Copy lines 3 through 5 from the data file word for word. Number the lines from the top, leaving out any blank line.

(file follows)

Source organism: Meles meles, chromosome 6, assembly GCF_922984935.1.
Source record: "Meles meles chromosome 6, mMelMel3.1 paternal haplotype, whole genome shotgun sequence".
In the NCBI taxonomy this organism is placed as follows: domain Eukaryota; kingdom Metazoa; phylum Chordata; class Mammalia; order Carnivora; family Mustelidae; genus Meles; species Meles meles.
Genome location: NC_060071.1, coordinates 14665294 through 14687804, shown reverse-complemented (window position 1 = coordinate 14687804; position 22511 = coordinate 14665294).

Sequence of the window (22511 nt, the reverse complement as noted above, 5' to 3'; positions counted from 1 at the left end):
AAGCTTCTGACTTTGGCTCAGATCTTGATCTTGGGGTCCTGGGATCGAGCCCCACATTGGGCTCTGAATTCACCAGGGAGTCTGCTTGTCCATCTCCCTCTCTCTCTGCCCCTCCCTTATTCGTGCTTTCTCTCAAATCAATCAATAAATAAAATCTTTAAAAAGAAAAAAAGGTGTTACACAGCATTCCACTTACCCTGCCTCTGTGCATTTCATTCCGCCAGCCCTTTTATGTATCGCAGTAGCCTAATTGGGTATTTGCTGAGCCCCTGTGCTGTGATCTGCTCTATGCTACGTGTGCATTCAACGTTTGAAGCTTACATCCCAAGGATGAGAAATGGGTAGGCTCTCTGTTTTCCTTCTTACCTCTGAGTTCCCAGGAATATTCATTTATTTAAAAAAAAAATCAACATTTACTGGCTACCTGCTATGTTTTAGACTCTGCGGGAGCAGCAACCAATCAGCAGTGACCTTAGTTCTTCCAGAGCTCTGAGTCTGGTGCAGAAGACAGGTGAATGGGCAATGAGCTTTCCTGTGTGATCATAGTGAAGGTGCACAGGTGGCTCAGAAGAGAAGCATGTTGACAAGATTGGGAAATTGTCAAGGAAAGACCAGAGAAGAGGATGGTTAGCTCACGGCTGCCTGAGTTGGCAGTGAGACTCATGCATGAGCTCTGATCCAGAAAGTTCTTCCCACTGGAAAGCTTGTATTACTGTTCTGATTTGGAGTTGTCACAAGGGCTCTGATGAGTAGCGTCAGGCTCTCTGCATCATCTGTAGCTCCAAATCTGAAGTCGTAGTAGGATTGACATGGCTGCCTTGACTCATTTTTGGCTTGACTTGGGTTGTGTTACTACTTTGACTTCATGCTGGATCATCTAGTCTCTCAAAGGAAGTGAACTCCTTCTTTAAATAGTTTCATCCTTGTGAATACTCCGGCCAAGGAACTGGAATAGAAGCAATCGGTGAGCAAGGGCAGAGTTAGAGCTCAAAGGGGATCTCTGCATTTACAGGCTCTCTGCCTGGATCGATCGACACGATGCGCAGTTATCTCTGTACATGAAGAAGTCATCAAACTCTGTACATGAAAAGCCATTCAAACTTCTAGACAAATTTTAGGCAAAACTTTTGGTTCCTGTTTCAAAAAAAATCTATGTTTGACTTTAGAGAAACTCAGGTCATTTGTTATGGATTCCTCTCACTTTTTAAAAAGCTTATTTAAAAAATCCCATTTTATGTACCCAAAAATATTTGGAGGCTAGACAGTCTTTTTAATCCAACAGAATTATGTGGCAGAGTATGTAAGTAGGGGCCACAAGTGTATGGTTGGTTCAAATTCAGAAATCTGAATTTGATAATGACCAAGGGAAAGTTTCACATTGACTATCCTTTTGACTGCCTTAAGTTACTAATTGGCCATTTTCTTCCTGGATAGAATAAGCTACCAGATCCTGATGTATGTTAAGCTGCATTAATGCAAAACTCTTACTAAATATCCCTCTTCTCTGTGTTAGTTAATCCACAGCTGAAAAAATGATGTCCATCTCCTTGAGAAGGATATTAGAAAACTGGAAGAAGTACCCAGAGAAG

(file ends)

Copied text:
In the NCBI taxonomy this organism is placed as follows: domain Eukaryota; kingdom Metazoa; phylum Chordata; class Mammalia; order Carnivora; family Mustelidae; genus Meles; species Meles meles.
Genome location: NC_060071.1, coordinates 14665294 through 14687804, shown reverse-complemented (window position 1 = coordinate 14687804; position 22511 = coordinate 14665294).

Sequence of the window (22511 nt, the reverse complement as noted above, 5' to 3'; positions counted from 1 at the left end):